My kid won’t say “I am sorry”

Sigh! This is my present predicament.  We are at that phase where my child is playing with both me and my husband and she says something we do not want her to say and she doesn't feel the need to apologise for it.

I love my kid. She is adorable. She is also very lovable. However, this is something that she does that absolutely sets me off.

Because it bothers me so much, I started to ask people who have gone ahead of me. I also began to read extensively on it. And here are the consensus on the best ways to handle that situation;

Do not force it - Oftentimes when we badger our kids to say sorry, they are confused at why that is necessary. Especially, because they have not seen anything wrong in what they did. So, instead they go quiet, stare at you or burst out crying. Instead of forcing them to say sorry, we should rather tell them what they did wrong and ask how they feel about it (if they are at that age where they can process what they have done). If not, still let them know what they have done and why it is wrong. We wouldn’t also want them to say something that they don’t mean, right?

Model what you want them to do - This applies to everything. If we want our kids to apologise to us, we would have to apologise to them when we have done something wrong to them. And that’s not only by calling them to come and eat, buying them something nice or just rubbing their head. We have to get comfortable with actually saying the words, “I am sorry” to our kids when we have done something wrong to them. It also means that we would have to apologise on their behalf to whoever they have wronged, right in their presence. That’s right, if my kid would not say “sorry” for something she has done wrong, I will make her watch while I apologise on her behalf. What we do makes more of an impression on our kids than what we say. If we want them to catch on quickly, we will have to model it.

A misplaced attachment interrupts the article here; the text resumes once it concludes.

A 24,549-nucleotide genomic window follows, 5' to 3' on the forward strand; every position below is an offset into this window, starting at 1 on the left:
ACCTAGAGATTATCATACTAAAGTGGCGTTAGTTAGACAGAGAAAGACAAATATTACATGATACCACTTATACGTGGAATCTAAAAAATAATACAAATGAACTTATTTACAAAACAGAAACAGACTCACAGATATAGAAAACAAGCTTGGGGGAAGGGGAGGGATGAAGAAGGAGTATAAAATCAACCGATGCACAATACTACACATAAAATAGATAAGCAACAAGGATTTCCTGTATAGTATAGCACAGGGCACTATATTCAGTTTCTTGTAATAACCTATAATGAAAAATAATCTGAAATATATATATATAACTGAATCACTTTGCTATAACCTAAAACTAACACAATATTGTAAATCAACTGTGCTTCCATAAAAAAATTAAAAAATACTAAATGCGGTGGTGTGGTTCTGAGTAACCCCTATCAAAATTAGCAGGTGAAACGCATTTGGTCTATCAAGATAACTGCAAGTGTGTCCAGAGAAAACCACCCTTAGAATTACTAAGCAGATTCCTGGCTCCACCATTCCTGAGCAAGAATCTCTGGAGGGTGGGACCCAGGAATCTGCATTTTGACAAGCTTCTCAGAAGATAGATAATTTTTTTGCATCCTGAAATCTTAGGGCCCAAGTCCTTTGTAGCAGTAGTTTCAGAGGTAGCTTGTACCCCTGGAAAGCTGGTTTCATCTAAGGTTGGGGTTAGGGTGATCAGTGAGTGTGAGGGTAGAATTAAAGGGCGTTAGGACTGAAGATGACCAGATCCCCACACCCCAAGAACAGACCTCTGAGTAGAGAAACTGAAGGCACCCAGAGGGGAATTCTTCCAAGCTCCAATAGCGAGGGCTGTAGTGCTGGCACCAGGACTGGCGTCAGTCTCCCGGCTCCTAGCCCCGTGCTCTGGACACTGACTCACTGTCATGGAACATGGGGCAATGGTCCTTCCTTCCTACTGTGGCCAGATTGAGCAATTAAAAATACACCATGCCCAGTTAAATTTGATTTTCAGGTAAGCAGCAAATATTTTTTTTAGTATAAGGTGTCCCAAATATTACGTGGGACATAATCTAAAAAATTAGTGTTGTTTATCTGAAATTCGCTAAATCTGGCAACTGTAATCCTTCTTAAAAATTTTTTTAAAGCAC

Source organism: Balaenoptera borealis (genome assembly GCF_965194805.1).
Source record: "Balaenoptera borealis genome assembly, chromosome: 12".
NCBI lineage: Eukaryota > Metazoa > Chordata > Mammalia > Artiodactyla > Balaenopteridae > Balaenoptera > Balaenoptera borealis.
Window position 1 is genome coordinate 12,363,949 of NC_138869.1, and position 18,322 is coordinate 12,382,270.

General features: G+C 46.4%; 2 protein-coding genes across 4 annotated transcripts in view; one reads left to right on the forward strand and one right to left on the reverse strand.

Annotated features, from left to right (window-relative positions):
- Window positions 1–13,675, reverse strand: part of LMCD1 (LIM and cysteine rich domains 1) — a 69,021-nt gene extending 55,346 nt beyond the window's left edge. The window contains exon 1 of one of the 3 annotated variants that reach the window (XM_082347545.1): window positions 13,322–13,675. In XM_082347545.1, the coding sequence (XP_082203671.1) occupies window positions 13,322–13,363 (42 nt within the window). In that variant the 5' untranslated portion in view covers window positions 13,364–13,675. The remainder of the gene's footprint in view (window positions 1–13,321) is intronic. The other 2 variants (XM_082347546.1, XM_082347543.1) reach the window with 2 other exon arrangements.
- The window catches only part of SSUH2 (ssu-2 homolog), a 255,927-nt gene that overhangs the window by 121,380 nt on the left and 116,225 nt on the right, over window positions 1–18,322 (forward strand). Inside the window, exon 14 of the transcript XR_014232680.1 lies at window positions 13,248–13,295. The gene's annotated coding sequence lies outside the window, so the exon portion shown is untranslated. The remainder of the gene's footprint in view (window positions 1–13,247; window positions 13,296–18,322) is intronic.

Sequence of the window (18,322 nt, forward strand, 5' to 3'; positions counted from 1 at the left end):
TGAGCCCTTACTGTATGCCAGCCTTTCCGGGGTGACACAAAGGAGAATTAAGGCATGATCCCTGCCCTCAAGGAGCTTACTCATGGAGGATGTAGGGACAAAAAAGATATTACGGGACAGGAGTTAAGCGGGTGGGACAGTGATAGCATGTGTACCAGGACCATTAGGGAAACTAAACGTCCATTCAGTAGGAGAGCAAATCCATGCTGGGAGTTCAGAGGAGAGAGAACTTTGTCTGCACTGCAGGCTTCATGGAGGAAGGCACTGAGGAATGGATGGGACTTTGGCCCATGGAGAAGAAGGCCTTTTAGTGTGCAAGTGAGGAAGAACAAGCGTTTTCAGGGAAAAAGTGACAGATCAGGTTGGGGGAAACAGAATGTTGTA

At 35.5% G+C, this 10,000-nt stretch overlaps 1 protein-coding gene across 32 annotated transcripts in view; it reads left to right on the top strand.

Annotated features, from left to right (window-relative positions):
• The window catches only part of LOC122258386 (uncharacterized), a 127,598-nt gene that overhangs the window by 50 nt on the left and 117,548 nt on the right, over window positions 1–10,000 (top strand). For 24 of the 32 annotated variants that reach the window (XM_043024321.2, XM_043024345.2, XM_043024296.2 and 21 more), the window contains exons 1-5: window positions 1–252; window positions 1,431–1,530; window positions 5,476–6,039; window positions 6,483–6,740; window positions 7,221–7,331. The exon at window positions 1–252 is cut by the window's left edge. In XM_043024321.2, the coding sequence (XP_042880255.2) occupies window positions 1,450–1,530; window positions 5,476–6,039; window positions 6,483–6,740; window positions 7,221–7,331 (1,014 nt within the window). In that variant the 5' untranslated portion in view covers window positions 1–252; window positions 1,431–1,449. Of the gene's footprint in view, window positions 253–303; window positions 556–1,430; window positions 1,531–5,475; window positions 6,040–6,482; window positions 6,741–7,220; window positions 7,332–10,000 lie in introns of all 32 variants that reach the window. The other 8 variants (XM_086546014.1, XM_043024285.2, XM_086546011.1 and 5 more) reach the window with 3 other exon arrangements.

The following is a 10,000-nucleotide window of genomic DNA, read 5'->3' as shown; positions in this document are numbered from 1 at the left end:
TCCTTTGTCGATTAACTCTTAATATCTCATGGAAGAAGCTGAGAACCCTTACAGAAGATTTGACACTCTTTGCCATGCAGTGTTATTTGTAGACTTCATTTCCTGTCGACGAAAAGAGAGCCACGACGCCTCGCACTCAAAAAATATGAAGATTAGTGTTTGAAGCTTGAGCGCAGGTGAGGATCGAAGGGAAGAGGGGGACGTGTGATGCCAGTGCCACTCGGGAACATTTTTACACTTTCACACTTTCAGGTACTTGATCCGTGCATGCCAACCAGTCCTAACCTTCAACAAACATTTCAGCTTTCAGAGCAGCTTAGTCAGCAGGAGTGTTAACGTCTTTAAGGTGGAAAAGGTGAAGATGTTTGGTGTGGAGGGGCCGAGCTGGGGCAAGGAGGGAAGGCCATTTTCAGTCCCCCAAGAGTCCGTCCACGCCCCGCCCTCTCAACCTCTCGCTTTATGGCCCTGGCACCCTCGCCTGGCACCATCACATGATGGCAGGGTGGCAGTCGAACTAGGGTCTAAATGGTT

We can also give them an opportunity to make amends - They may not say “sorry” with words, but maybe they can express it in another way. Perhaps, they want to make something for the person they have wronged or help that person with something else. That’s a good way for them to act sorry and hopefully, when they present whatever they made or while helping the person, a conversation between them both can lead to actually saying the words, “I am sorry.”

Let’s not forget that our kids are still growing. Their level of empathy (also known as Theory of Mind) is not fully formed yet (especially before 5 years). So, we will need to cut them some slacks while we continue to model the behaviours we want to see, reiterate our love for them no matter what and keep on talking to them about these things.

It will eventually pay off.

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